In this post I will avail myself of the opportunity to combine two loves: introversion and baseball. Yesterday's renewal of baseball season stirred some thoughts about how introverted athletes cope with the incredible pressure of the spotlight.
I am a die-hard Seattle Mariners fan, and Ichiro Suzuki is one of my favorite athletes. My educated guess is that he is an introvert, though no doubt there are also some Japanese cultural components that affect his demeanor as well. Ichiro is exceedingly composed and cool, showing little outward emotion or excitement. Yet last week he was diagnosed with a bleeding ulcer, which doctors surmised was at least partially caused by stress.
Laurie Helgoe, in her book Introvert Power, says that introverts seek out mental health services more that extroverts and also tend to carry stress and pain in a different way. Introverts internalize stress, taking it into themselves, and not coincidentally, are at greater risk of health problems like ulcers.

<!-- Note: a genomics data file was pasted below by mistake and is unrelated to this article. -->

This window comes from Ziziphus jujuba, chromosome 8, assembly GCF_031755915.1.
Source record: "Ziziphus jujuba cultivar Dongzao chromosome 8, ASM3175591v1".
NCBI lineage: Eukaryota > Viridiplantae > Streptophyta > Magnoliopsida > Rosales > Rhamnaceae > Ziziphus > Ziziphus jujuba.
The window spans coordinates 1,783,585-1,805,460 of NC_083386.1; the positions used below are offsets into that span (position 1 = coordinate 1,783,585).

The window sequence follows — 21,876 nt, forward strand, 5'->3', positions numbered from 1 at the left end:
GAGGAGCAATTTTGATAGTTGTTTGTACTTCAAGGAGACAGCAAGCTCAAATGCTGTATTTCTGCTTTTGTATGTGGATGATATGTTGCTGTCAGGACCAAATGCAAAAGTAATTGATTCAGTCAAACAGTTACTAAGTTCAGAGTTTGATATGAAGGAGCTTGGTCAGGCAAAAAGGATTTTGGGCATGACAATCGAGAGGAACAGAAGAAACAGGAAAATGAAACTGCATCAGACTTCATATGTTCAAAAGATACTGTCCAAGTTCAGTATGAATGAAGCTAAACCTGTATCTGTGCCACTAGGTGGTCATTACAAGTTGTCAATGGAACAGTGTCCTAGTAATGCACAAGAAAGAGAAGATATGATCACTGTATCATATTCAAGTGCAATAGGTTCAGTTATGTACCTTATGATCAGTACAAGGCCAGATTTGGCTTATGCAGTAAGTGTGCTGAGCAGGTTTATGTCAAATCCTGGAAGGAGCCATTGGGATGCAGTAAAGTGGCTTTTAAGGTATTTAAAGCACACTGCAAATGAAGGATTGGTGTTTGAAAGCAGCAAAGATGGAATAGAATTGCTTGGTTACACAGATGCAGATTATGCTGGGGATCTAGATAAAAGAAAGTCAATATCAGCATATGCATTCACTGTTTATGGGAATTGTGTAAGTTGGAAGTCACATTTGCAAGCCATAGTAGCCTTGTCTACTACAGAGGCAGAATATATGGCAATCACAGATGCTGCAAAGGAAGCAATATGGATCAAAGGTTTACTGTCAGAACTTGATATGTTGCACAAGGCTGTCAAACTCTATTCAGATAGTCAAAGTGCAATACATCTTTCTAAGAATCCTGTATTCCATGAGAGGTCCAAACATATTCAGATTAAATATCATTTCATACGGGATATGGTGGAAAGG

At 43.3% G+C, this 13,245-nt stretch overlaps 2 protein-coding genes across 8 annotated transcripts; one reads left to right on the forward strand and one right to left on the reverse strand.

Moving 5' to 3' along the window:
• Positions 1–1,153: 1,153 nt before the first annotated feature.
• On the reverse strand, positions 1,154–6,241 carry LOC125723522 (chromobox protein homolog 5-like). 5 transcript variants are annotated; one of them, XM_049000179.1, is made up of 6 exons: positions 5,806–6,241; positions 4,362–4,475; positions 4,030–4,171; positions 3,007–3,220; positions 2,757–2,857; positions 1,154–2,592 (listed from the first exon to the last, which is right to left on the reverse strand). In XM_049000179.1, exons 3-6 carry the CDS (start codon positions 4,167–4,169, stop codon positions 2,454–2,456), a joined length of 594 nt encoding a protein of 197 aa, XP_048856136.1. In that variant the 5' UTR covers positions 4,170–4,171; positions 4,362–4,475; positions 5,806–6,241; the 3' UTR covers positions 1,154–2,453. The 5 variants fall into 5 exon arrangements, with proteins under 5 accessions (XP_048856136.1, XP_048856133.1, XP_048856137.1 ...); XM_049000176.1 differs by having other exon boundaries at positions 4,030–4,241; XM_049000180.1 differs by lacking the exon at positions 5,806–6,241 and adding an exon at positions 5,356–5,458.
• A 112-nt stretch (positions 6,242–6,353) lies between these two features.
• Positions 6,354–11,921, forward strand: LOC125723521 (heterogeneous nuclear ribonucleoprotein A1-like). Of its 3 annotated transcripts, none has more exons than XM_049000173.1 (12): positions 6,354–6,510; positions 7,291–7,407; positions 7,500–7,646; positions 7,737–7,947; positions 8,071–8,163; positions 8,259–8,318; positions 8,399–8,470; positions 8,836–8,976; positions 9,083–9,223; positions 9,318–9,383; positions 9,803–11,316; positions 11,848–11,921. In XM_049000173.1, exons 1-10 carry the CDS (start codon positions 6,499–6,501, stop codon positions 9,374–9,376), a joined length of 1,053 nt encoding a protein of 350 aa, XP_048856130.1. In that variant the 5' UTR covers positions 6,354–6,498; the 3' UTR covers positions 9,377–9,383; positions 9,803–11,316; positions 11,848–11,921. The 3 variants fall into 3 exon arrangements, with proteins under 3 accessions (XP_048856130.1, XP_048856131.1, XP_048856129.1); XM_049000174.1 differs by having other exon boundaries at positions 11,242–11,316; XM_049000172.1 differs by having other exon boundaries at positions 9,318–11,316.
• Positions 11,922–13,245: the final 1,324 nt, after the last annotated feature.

I say in my own book that I think our internalizing tendencies can be both good and bad; good, because in conflict, we may be calm and tactful about what we say, bad, because our internal monologue can cut deep into us and burn away at our sense of self-worth and emotional well-being.
What are your thoughts? How do we combat the adverse effects of our internalizing?